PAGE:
The Disasters of War /Los desastres de la guerra / I disastri della guerra are a series of 82 prints created between 1810 and 1820 by the Spanish painter and printmaker Francisco Goya (1746-1828). Although Goya did not make known his intention when creating the plates, art historians view them as a visual protest against the violence of the 1808 Dos de Mayo Uprising, the subsequent Peninsular War of 1808-14 and the setbacks to the liberal cause following the restoration of the Bourbon monarchy in 1814. During the conflicts between Napoleon's French Empire and Spain, Goya retained his position as first court painter to the Spanish crown and continued to produce portraits of the Spanish and French rulers.
Although deeply affected by the war, he kept private his thoughts on the art he produced in response to the conflict and its aftermath. He was in poor health and almost deaf when, at 62, he began work on the prints. They were not published until 1863, 35 years after his death. It is likely that only then was it considered politically safe to distribute a sequence of artworks criticising both the French and restored Bourbons. In total over a thousand sets have been printed, though later ones are of lower quality, and most print room collections have at least some of the set.
The name by which the series is known today is not Goya's own. His handwritten title on an album of proofs given to a friend reads: Fatal consequences of Spain's bloody war with Bonaparte, and other emphatic caprices (Spanish: Fatales consequencias de la sangrienta guerra en España con Buonaparte, Y otros caprichos enfáticos). Aside from the titles or captions given to each print, these are Goya's only known words on the series. With these works, he breaks from a number of painterly traditions. He rejects the bombastic heroics of most previous Spanish war art to show the effect of conflict on individuals. In addition he abandons colour in favour of a more direct truth he found in shadow and shade.
The series was produced using a variety of intaglio printmaking techniques, mainly etching for the line work and aquatint for the tonal areas, but also engraving and drypoint. As with many other Goya prints, they are sometimes referred to as aquatints, but more often as etchings.
The series is usually considered in three groups which broadly mirror the order of their creation. The first 47 focus on incidents from the war and show the consequences of the conflict on individual soldiers and civilians. The middle series (plates 48 to 64) record the effects of the famine that hit Madrid in 1811-12, before the city was liberated from the French. The final 17 reflect the bitter disappointment of liberals when the restored Bourbon monarchy, encouraged by the Catholic hierarchy, rejected the Spanish Constitution of 1812 and opposed both state and religious reform. Goya's scenes of atrocities, starvation, degradation and humiliation have been described as the "prodigious flowering of rage" The serial nature in which the plates unfold has led some to see the images as similar in nature to photography.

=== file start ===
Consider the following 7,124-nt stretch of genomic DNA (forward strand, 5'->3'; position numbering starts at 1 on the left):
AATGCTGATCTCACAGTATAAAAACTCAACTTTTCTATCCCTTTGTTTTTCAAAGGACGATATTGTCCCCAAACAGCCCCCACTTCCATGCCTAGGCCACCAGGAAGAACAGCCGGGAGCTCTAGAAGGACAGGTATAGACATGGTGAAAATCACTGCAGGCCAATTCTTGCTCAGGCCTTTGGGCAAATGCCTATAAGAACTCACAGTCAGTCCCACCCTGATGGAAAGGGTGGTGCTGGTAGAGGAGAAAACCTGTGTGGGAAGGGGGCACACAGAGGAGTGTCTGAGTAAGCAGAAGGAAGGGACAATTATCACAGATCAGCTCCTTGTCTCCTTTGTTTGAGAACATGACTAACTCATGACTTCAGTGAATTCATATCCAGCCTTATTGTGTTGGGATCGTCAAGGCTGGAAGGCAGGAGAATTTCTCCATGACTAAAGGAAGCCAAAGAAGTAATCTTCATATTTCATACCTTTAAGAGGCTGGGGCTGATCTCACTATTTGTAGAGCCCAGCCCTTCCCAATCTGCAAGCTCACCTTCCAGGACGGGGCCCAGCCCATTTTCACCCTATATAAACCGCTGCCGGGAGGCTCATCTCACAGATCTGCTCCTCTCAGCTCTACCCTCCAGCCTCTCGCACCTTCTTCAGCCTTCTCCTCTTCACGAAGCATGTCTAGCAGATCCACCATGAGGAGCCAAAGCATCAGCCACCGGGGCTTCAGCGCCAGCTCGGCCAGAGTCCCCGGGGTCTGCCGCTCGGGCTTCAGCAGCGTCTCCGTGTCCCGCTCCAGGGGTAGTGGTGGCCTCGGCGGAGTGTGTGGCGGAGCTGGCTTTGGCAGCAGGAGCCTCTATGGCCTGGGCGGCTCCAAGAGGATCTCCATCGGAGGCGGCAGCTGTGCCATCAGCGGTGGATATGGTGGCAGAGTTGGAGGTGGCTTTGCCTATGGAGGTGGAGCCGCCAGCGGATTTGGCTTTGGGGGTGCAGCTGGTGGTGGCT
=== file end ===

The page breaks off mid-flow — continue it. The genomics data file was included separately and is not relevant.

French forces invaded Spain in 1808, leading to the Peninsular War of 1808-1814. The extent of Goya's involvement with the court of the "Intruder king", Joseph I, the brother of Napoleon Bonaparte, is not known; he painted works for French patrons and sympathisers, but kept neutral during the fighting. After the restoration of the Spanish king, Ferdinand VII, in 1814, Goya denied any involvement with the French. When his wife Josefa died in 1812, he was mentally and emotionally processing the war by painting The Second of May 1808 and The Third of May 1808, and preparing the series of prints later known as The Disasters of War (Los desastres de la guerra). Ferdinand VII returned to Spain in 1814 but relations with Goya were not cordial. He painted portraits of the king for a variety of organizations, but not for the king himself.
During a period of convalescence during 1793-1794, Goya completed a set of eleven small pictures painted on tin. Known as Fantasy and Invention, they mark a significant change in the tone and subject matter of his art. They draw from dark and dramatic realms of fantasy nightmare. Yard with Lunatics is a horrifying, imaginary vision of loneliness, fear and social alienation. The condemnation of brutality towards prisoners (whether criminal or insane) is a subject that Goya assayed in later works that focused on the degradation of the human figure. It was one of the first of Goya's mid-1790s cabinet paintings, in which his earlier search for ideal beauty gave way to an examination of the relationship between naturalism and fantasy that would preoccupy him for the rest of his career. He was undergoing a nervous breakdown and entering prolonged physical illness, and admitted that the series was created to reflect his own self-doubt, anxiety and fear that he himself was going mad. Goya wrote that the works served "to occupy my imagination, tormented as it is by contemplation of my sufferings". The series, he said, consisted of pictures which "normally find no place in commissioned works".